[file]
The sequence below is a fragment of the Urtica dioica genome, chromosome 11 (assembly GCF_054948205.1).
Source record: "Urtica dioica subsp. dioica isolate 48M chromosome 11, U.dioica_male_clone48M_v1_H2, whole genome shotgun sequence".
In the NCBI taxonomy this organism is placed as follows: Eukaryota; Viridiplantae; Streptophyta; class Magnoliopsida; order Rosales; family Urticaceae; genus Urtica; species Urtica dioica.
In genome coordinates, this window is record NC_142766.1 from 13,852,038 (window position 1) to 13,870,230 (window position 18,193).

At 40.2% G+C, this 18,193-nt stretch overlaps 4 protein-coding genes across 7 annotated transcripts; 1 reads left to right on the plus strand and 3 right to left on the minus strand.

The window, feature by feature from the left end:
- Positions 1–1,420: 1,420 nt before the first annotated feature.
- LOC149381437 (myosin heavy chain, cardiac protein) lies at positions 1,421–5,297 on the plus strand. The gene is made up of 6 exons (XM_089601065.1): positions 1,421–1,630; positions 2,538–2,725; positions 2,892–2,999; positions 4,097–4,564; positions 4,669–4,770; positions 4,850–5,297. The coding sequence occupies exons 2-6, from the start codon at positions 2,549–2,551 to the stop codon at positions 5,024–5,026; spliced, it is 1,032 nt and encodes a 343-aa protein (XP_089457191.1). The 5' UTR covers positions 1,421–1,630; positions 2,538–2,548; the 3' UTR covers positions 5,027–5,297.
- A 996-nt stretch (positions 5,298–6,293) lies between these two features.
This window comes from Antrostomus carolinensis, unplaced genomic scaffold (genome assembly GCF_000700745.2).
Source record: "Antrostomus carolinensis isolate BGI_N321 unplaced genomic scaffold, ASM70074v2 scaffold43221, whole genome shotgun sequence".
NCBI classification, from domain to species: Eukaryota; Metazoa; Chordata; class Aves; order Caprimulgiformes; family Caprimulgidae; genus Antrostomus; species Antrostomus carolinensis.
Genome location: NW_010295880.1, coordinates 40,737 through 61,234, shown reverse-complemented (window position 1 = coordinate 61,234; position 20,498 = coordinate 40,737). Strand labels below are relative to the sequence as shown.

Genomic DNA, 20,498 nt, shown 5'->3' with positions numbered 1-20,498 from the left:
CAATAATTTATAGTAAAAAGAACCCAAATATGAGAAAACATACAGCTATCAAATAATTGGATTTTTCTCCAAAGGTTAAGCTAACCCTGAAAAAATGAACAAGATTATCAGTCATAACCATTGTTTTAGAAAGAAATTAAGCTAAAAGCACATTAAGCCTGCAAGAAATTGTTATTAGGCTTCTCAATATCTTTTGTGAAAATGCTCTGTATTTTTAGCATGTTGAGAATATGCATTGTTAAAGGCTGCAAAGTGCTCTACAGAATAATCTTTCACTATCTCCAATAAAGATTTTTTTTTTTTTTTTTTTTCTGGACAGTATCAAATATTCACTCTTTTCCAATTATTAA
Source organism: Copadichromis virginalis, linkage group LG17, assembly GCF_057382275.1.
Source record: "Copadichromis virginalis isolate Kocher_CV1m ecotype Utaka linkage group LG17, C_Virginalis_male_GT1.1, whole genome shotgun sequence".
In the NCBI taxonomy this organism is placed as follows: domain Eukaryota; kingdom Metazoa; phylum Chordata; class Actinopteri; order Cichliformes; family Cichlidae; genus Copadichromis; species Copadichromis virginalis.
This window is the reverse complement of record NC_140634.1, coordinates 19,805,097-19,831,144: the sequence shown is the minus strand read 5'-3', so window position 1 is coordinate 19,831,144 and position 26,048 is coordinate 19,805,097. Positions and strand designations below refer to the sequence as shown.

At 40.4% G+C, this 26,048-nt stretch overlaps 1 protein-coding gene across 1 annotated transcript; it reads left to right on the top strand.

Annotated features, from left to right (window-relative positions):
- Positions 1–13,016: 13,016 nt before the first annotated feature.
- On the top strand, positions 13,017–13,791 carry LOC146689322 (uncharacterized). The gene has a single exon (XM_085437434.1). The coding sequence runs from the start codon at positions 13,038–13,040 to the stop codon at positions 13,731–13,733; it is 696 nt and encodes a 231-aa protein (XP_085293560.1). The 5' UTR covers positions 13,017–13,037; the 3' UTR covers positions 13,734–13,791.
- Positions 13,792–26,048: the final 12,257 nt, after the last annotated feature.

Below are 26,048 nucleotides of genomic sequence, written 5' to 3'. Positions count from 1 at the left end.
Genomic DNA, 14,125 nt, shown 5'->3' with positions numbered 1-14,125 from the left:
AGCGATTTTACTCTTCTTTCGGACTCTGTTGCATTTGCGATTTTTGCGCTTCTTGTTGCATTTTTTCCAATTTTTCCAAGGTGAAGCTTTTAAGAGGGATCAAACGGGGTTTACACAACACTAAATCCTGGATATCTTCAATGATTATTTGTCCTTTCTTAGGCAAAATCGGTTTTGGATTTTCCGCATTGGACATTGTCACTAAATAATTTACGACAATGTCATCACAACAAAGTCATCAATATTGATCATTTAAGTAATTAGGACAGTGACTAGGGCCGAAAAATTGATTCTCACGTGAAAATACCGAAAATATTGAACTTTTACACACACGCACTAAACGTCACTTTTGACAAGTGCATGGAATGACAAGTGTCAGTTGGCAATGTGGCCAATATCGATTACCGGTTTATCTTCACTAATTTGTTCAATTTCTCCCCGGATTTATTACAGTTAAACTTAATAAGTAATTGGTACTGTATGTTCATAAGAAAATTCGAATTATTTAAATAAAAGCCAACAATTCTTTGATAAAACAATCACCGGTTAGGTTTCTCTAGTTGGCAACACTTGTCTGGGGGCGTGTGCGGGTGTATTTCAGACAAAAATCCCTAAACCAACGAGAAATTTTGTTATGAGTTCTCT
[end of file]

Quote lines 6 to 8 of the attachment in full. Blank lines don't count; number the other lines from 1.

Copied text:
The window, feature by feature from the left end:
- Positions 1–1,420: 1,420 nt before the first annotated feature.
- LOC149381437 (myosin heavy chain, cardiac protein) lies at positions 1,421–5,297 on the plus strand. The gene is made up of 6 exons (XM_089601065.1): positions 1,421–1,630; positions 2,538–2,725; positions 2,892–2,999; positions 4,097–4,564; positions 4,669–4,770; positions 4,850–5,297. The coding sequence occupies exons 2-6, from the start codon at positions 2,549–2,551 to the stop codon at positions 5,024–5,026; spliced, it is 1,032 nt and encodes a 343-aa protein (XP_089457191.1). The 5' UTR covers positions 1,421–1,630; positions 2,538–2,548; the 3' UTR covers positions 5,027–5,297.